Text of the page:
MUSIC SPOTLIGHT: Local music producer plays ‘whatever needs to be played’ | News

MUSIC SPOTLIGHT: Local music producer plays 'whatever needs to be played' | News

Christopher Espinosa considers himself to be more of an independent music producer than a musician.

“Reason being is I produce albums of my own compositions, and I play whatever needs to be played – whatever sounds I hear in my head,” said Espinosa.

He doesn’t always play regular gigs, as he prefers to seek out and collaborate with other musicians to record. When he does do regular shows, Espinosa likes to play a mixture of his own work and cover songs. While Espinosa enjoys performing old-school rock ‘n’ roll, he also plays soul, folk, and Americana music to cover all his bases at gigs.

Espinosa is guitar player for the band Ragdoll Willies and Suncast, a band he and his stepbrother formed in high school around 2004.

He said he continues to perform sometimes, as he has grown accustomed to the feeling of making others happy, and he likes to create a certain atmosphere for audience members and add to their experience.

“I like to be able to make a sonic space, whether it be at a venue or a bar or restaurant or whatever,” said Espinosa. “I like to have that where everybody is vibing and everybody is feeling good, and like, ‘Oh, I love this song,’ or ‘Oh, wow. That’s a really emotional projection of his voice,’ or ‘That’s a really wild guitar part. I’ve never heard that before.’”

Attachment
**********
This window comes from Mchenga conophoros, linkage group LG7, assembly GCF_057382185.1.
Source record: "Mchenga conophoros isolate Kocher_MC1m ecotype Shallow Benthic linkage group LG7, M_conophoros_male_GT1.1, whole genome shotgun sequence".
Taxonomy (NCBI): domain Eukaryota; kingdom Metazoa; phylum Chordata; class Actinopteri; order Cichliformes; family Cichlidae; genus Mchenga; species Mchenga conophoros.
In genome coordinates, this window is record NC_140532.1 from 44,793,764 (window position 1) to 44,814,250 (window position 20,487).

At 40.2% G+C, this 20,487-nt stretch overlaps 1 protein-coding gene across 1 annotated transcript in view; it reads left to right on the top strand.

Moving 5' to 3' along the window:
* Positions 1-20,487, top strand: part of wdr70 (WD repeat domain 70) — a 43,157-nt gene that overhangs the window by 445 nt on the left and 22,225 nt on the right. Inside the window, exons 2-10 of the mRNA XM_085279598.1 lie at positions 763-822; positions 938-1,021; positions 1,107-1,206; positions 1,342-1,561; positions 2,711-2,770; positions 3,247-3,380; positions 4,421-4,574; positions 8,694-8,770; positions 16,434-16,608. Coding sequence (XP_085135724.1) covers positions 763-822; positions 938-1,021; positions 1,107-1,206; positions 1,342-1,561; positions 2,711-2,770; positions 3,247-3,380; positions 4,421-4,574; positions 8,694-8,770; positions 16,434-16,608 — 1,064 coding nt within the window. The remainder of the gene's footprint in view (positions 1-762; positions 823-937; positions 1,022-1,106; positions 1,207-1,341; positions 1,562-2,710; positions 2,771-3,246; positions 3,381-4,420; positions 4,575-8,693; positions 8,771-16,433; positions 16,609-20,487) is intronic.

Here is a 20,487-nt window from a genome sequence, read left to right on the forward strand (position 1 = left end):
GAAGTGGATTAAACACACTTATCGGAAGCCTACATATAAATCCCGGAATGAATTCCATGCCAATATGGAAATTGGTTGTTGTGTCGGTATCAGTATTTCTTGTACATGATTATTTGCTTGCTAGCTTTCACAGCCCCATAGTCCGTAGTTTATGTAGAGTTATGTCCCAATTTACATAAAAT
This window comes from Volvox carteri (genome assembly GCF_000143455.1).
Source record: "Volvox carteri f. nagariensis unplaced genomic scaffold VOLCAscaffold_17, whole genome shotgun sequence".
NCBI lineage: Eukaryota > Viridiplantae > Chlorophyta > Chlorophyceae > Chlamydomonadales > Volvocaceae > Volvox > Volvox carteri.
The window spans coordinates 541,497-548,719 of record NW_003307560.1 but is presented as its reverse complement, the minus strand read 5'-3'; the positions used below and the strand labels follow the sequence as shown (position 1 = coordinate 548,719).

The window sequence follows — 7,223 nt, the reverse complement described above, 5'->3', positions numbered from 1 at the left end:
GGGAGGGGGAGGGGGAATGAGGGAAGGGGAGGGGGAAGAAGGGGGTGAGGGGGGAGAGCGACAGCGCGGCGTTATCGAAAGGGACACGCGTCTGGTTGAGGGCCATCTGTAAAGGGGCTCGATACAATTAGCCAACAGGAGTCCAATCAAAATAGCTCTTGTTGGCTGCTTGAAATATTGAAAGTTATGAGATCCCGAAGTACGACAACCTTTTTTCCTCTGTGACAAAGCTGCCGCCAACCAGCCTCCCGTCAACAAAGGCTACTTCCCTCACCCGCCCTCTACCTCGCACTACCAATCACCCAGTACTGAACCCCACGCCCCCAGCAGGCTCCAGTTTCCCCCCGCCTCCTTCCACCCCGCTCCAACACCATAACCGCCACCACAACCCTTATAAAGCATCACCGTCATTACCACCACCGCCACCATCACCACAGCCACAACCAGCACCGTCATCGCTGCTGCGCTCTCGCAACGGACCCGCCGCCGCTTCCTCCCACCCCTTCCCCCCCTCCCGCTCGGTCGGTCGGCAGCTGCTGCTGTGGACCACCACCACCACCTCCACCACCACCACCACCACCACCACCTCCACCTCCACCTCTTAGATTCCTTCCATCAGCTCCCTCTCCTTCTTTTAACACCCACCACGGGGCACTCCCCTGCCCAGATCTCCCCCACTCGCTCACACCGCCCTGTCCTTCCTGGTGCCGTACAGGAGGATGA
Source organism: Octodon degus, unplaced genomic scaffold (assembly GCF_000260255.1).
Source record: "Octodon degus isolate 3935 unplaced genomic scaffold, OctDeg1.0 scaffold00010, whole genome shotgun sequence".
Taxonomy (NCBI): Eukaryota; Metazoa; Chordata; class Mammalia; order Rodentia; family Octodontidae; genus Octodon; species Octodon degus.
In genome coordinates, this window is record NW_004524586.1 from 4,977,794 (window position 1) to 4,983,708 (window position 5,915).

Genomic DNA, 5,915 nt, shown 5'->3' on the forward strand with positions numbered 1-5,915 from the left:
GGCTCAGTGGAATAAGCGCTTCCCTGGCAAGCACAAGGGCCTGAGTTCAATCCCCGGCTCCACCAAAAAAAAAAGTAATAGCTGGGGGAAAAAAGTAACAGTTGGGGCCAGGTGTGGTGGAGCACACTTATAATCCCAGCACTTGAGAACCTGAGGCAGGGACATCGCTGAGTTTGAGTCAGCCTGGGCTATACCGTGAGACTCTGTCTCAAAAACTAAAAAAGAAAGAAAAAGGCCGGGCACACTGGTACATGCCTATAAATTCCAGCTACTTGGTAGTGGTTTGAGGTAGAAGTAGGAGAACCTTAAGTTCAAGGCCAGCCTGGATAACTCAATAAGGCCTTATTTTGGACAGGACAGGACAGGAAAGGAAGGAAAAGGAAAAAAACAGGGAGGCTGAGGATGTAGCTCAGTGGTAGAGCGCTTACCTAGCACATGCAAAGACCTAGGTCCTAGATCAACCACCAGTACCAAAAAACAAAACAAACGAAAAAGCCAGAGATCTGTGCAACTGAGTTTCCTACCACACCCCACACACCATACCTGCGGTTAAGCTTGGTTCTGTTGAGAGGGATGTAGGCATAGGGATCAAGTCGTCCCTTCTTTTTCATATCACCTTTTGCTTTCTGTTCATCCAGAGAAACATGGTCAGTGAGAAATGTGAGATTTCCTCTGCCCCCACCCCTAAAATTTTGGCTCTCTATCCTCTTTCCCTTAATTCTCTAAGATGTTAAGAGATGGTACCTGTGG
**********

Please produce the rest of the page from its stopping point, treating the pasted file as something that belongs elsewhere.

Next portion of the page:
He said another reason he likes to perform is just to be able to play an instrument.

“I always tell people, ‘Imagine if you could jump like 20 feet. Wouldn’t you go do it every once in a while, just to show people you can do it?’” said Espinosa.

Espinosa has produced three of his own albums so far, and several for other musicians. He doesn’t just hear music, but he hears everything else others might miss, such as the small clicks of a drumstick.

The independent music producer got his start with a harmonica when he was about 3 or 4 years old. Espinosa said his grandma had his great-grandma’s harmonica in a junk drawer, when he stumbled upon it and started to learn how to play it. He would later press for a guitar, until he was finally able to get one from his family.

Going to church inspired Espinosa to want to learn how to play musical instruments because of the enjoyment he received from watching others perform.

“I went to church for the music more than anything,” said Espinosa.

Espinosa not only plays the guitar and harmonica but the piano, bass, drums, and ukelele, among others. When performing with others, he likes to be as useful as possible, whether that is working behind a soundboard or playing an instrument that suits the context.

“I’m not going to show up with my banjo to a place with a bunch of world-class banjo players. I’ll bring a guitar, or if there are 15 guitar players, I’ll bring a harmonica,” said Espinosa.

Check it out

Espinosa’s most recent gig was at Kroner and Baer Nov. 25; he does not have any current shows set to take place. He will be releasing a remastered version of his second album, “Some Aim Backward: Kathmandu Sessions,” in December at a to-be-determined date on Spotify.

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